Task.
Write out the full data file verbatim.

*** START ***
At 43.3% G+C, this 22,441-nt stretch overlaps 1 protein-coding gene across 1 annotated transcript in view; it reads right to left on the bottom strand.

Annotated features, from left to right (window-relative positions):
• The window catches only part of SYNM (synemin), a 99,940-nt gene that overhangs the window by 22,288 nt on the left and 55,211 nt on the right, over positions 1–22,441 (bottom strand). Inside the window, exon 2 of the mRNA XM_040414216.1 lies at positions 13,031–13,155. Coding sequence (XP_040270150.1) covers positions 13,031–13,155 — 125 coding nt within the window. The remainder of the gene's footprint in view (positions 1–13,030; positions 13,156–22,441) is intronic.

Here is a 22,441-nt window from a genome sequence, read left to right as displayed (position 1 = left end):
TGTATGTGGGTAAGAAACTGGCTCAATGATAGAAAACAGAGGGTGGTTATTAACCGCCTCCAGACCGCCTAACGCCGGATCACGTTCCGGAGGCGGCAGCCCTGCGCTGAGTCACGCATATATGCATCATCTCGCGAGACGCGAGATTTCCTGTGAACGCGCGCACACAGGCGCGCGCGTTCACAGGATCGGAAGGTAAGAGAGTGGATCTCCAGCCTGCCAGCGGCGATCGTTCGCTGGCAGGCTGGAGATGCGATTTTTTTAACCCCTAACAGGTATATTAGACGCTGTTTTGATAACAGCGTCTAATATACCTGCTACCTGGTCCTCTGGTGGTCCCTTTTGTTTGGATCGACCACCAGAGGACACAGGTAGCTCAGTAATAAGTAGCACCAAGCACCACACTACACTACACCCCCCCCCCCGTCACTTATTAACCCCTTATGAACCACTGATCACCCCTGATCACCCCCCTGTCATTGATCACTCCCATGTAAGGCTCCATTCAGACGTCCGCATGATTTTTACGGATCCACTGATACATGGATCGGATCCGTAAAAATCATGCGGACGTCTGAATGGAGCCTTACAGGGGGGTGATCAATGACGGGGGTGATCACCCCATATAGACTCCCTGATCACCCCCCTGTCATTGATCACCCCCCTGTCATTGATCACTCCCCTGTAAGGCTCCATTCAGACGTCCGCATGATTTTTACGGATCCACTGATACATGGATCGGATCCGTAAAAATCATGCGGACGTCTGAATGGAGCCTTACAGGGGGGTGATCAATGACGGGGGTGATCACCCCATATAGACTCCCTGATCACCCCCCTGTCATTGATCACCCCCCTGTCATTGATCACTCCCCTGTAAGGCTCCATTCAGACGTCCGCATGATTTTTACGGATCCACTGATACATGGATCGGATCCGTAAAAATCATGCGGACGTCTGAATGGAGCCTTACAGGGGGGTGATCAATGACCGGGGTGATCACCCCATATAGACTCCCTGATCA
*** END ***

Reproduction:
At 43.3% G+C, this 22,441-nt stretch overlaps 1 protein-coding gene across 1 annotated transcript in view; it reads right to left on the bottom strand.

Annotated features, from left to right (window-relative positions):
• The window catches only part of SYNM (synemin), a 99,940-nt gene that overhangs the window by 22,288 nt on the left and 55,211 nt on the right, over positions 1–22,441 (bottom strand). Inside the window, exon 2 of the mRNA XM_040414216.1 lies at positions 13,031–13,155. Coding sequence (XP_040270150.1) covers positions 13,031–13,155 — 125 coding nt within the window. The remainder of the gene's footprint in view (positions 1–13,030; positions 13,156–22,441) is intronic.

Here is a 22,441-nt window from a genome sequence, read left to right as displayed (position 1 = left end):
TGTATGTGGGTAAGAAACTGGCTCAATGATAGAAAACAGAGGGTGGTTATTAACCGCCTCCAGACCGCCTAACGCCGGATCACGTTCCGGAGGCGGCAGCCCTGCGCTGAGTCACGCATATATGCATCATCTCGCGAGACGCGAGATTTCCTGTGAACGCGCGCACACAGGCGCGCGCGTTCACAGGATCGGAAGGTAAGAGAGTGGATCTCCAGCCTGCCAGCGGCGATCGTTCGCTGGCAGGCTGGAGATGCGATTTTTTTAACCCCTAACAGGTATATTAGACGCTGTTTTGATAACAGCGTCTAATATACCTGCTACCTGGTCCTCTGGTGGTCCCTTTTGTTTGGATCGACCACCAGAGGACACAGGTAGCTCAGTAATAAGTAGCACCAAGCACCACACTACACTACACCCCCCCCCCCGTCACTTATTAACCCCTTATGAACCACTGATCACCCCTGATCACCCCCCTGTCATTGATCACTCCCATGTAAGGCTCCATTCAGACGTCCGCATGATTTTTACGGATCCACTGATACATGGATCGGATCCGTAAAAATCATGCGGACGTCTGAATGGAGCCTTACAGGGGGGTGATCAATGACGGGGGTGATCACCCCATATAGACTCCCTGATCACCCCCCTGTCATTGATCACCCCCCTGTCATTGATCACTCCCCTGTAAGGCTCCATTCAGACGTCCGCATGATTTTTACGGATCCACTGATACATGGATCGGATCCGTAAAAATCATGCGGACGTCTGAATGGAGCCTTACAGGGGGGTGATCAATGACGGGGGTGATCACCCCATATAGACTCCCTGATCACCCCCCTGTCATTGATCACCCCCCTGTCATTGATCACTCCCCTGTAAGGCTCCATTCAGACGTCCGCATGATTTTTACGGATCCACTGATACATGGATCGGATCCGTAAAAATCATGCGGACGTCTGAATGGAGCCTTACAGGGGGGTGATCAATGACCGGGGTGATCACCCCATATAGACTCCCTGATCA